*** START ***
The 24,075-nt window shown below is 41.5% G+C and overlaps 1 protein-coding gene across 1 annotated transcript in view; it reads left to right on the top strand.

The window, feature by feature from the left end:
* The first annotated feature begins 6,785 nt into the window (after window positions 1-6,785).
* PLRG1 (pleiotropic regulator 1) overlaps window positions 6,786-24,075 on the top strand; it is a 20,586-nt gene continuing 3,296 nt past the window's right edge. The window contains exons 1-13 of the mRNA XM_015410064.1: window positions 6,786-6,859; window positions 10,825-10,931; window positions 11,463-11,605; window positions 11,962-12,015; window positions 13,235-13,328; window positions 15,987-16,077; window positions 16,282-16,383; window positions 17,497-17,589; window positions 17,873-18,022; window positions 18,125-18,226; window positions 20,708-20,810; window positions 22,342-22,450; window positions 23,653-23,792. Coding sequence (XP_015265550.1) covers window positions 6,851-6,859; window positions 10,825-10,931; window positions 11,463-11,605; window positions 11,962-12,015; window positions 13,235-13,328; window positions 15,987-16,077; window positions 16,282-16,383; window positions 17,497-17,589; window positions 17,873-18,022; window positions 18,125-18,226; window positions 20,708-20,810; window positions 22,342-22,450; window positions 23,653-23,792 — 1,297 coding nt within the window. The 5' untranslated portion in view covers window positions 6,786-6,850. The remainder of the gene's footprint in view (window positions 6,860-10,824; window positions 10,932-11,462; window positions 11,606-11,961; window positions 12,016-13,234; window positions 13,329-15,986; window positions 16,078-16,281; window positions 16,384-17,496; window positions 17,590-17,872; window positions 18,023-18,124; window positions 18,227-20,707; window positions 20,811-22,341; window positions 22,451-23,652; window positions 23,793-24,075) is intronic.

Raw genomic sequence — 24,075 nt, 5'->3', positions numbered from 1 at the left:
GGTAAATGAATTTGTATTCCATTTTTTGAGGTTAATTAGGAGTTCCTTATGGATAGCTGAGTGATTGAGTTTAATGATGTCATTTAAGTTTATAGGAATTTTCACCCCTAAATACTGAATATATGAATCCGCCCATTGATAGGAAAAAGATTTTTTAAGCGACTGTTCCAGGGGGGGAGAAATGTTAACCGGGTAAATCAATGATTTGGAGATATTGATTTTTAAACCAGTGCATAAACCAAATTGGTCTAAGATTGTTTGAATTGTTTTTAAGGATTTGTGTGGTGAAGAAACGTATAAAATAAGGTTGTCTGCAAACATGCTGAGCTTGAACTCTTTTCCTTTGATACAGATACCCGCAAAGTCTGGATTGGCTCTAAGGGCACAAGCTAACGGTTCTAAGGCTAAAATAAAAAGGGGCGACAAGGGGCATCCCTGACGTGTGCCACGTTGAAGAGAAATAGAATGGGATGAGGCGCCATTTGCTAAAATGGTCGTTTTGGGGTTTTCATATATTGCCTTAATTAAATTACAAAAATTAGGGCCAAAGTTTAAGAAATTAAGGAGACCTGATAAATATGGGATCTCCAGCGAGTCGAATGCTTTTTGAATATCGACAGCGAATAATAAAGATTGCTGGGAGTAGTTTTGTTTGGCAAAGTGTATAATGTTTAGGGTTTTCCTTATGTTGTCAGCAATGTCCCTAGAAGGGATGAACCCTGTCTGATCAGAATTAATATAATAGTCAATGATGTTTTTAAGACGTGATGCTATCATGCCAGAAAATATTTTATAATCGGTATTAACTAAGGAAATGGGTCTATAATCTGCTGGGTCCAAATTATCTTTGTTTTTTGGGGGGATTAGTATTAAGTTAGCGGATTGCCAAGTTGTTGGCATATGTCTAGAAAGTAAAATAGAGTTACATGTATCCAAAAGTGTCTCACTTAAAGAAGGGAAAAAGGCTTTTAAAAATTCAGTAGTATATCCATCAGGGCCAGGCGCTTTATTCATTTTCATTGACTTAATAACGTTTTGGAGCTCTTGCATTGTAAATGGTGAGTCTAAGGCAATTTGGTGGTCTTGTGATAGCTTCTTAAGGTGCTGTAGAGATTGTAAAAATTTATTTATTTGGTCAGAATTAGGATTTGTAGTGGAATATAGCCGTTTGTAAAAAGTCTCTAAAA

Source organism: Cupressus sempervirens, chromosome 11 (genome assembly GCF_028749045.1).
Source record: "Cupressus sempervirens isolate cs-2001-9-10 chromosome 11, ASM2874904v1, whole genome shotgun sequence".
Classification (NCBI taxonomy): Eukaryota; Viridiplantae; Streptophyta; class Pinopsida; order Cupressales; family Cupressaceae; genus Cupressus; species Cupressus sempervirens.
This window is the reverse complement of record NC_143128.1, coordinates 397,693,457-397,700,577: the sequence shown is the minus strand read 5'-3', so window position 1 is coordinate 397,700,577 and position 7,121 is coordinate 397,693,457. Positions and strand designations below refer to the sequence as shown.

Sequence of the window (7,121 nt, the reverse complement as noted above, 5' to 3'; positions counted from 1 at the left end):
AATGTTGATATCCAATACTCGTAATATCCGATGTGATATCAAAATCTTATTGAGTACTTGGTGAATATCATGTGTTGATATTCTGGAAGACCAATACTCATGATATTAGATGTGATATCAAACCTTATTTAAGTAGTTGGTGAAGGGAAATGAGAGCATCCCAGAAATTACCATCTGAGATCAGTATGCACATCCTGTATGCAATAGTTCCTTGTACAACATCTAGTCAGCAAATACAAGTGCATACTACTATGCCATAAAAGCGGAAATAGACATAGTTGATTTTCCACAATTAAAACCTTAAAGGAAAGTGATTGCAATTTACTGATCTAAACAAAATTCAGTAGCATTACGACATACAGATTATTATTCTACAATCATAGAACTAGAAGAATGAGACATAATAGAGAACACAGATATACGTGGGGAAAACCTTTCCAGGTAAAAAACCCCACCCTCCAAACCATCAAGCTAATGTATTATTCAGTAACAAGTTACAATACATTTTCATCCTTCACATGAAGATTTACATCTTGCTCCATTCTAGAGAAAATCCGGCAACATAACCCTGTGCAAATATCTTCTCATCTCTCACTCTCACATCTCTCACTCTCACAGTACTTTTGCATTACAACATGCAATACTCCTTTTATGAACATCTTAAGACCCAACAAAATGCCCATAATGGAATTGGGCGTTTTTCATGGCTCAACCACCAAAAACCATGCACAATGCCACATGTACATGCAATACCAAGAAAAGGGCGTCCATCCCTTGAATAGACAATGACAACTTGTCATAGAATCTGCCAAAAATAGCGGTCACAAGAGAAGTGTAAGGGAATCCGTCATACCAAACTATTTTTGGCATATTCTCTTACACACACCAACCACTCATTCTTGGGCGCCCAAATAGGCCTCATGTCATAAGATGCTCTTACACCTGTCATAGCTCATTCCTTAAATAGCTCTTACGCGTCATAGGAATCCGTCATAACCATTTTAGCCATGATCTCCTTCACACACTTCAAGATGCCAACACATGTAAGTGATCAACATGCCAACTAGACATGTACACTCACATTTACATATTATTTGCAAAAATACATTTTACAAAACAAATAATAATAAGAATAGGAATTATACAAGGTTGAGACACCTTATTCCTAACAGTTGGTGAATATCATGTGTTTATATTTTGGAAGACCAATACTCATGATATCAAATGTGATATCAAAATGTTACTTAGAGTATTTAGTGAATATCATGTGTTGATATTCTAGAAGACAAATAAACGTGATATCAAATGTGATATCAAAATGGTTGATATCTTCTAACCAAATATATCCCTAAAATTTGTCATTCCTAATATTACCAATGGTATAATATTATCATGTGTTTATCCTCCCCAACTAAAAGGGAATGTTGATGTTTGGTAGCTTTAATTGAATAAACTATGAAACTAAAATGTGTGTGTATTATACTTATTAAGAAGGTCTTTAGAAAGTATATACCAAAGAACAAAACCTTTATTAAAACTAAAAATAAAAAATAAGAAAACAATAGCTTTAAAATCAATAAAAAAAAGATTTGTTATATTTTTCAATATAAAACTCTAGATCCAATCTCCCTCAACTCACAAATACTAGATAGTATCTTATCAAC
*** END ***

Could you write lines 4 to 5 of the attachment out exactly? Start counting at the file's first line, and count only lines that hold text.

* PLRG1 (pleiotropic regulator 1) overlaps window positions 6,786-24,075 on the top strand; it is a 20,586-nt gene continuing 3,296 nt past the window's right edge. The window contains exons 1-13 of the mRNA XM_015410064.1: window positions 6,786-6,859; window positions 10,825-10,931; window positions 11,463-11,605; window positions 11,962-12,015; window positions 13,235-13,328; window positions 15,987-16,077; window positions 16,282-16,383; window positions 17,497-17,589; window positions 17,873-18,022; window positions 18,125-18,226; window positions 20,708-20,810; window positions 22,342-22,450; window positions 23,653-23,792. Coding sequence (XP_015265550.1) covers window positions 6,851-6,859; window positions 10,825-10,931; window positions 11,463-11,605; window positions 11,962-12,015; window positions 13,235-13,328; window positions 15,987-16,077; window positions 16,282-16,383; window positions 17,497-17,589; window positions 17,873-18,022; window positions 18,125-18,226; window positions 20,708-20,810; window positions 22,342-22,450; window positions 23,653-23,792 — 1,297 coding nt within the window. The 5' untranslated portion in view covers window positions 6,786-6,850. The remainder of the gene's footprint in view (window positions 6,860-10,824; window positions 10,932-11,462; window positions 11,606-11,961; window positions 12,016-13,234; window positions 13,329-15,986; window positions 16,078-16,281; window positions 16,384-17,496; window positions 17,590-17,872; window positions 18,023-18,124; window positions 18,227-20,707; window positions 20,811-22,341; window positions 22,451-23,652; window positions 23,793-24,075) is intronic.

Raw genomic sequence — 24,075 nt, 5'->3', positions numbered from 1 at the left: